Scott:                     Dude, that’s also such a great mindset for just your own mental health like when you approach like your problems, when you are trying to be an entrepreneur and start a business, it’s like there’s never a shortage of crap to do. And when you don’t know what to do or what to focus on, it’s probably the most frustrating, annoying thing in the world.

 

Wiley Cerilli:         It is.

 

Scott:                     And just that like laser focus, I love that.

 

Wiley Cerilli:         Yeah, I mean it’s so easy to become distracted by all the different things and try to move — well for instance like if you are going to do — I met with the founder last week and he wants and he wants to build out his sales force, and I was like, ‘what was your sales metrics like?’ He said, ‘well I think I should sign 40 a month’, I forget what that number was and I was like, ‘oh, how many did you sign when you were doing sales?’ And he said, ‘well, you know, I was dedicated like 20% of my time to it so I didn’t multiply that times five, but I multiply that times four’.

 

And I told him, I was like ‘I really highly suggest that you dedicate a certain period of time and just do a 100% sales just like you would as a sales person. You understand your model so much better and that’s not just for sales, it’s splitting your time doing everything which was CEO and how do you call people out for that’. So I think the more that you can just focus blocks of time out to achieving a certain goal, the better you’re going to be at it. You’re such a great example of this and I think whenever you push the blog around like New Year [Inaudible 0:38:22] about resolutions and everything, every year you can do one or two things, you can write out the 50 things that you are going to change about your life in every category, and I’ve done that so many times it’s embarrassing.

 

[Laughter] I’m going to do this, I’m never going to eat unhealthy again, and I’m like, write a letter to every person I love every day and [Laughter] it’s such a beautiful vision but [technical difficulty] and then you don’t do that and then you just don’t do any of them. So instead, you focus your energies on like I’m going to focus on this one aspect and this one area of my life where — and this is just a more effective way of going about things and so, anyways —

 

Scott:                     Totally; no dude, it’s good. So, I had to figure out a way to get this story into this podcast about you riding a bike around the country because it’s just so good and it’s probably — I don’t know if there’s anything the business people out there are going to learn from this. Hopefully though, but I really wanted to get the story in there because it’s so cool. So can you tell us a little bit about your — you were 19, right?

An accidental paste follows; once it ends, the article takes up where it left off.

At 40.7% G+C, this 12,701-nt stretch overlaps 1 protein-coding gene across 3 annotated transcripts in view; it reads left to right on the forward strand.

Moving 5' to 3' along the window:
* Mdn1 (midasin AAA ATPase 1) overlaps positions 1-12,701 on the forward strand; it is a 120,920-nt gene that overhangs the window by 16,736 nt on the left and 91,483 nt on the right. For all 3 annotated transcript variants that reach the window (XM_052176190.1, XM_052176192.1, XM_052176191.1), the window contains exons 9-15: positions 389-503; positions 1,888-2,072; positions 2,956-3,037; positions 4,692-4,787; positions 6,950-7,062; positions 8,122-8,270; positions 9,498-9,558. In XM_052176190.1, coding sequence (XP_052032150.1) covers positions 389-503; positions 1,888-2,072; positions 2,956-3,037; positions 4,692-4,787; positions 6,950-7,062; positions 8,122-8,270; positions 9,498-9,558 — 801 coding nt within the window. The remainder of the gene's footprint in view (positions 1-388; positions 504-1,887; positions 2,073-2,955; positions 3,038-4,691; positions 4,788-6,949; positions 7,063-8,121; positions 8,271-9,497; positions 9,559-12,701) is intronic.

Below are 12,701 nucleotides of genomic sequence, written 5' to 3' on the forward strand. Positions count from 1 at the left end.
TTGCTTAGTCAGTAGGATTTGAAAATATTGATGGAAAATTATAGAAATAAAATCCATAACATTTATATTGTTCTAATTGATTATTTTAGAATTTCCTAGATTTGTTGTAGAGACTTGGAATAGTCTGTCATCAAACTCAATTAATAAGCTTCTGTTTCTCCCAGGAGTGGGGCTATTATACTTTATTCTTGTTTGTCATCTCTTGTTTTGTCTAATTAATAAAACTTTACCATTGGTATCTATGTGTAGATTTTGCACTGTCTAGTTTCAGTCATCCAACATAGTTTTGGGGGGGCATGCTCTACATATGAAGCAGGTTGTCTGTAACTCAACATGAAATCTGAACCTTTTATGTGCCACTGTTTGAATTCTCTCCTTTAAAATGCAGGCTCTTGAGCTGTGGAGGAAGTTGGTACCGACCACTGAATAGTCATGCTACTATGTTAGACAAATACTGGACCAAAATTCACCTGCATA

Wiley Cerilli:         Yeah, I was 19 years old and I was living on a wood floor in Manhattan and [Inaudible 0:39:40] floor and just completely broke and I had a certain period of time where I felt like I could — people say, ‘oh my gosh, it’s so risky of you to drop out of college at 19′ and I don’t get it. And the reason I don’t get is like, you’re 19 years old you go back to college the following year, you know what’s risky is when you have a big mortgage and a family and all these people that are depending on you.

 

So, I felt like at a younger age, I wanted to take some big swings and I read Lance Armstrong’s book, it’s about the bike and I wanted to do a fundraiser for my dad who passed away when I was 16 from lung cancer and also a fund raiser for some educational organization, nonprofit because I had to drop out of school because I didn’t have a lot of money. And so, I decided to like — why not try to do something where I just learn a lot about myself by putting myself in a super-challenging position and hopefully inspire some people along the way.

 

So I decided I was going to bike across the country and bike for a month straight and people would pledge a certain amount per state that I made it to within a one-month period. So you donate a dollar per state, I made it to 30 states then you donate $30. And so with no training or anything I just I jumped on a bicycle and flew to Arizona and started there and because I knew that there’s the four corners there so I biked out for the four corners and —

 

Scott:                     Early momentum.

 

Wiley Cerilli:         Yeah, [Laughter] I’ll never forget that feeling when I got up the airplane, my bike [Inaudible 0:41:21] I was like ‘oh my god, what did I just do?’

 

Scott:                     What did your friends and family say when you said you were going to go bike around the country? This is like Forest Gump stuff.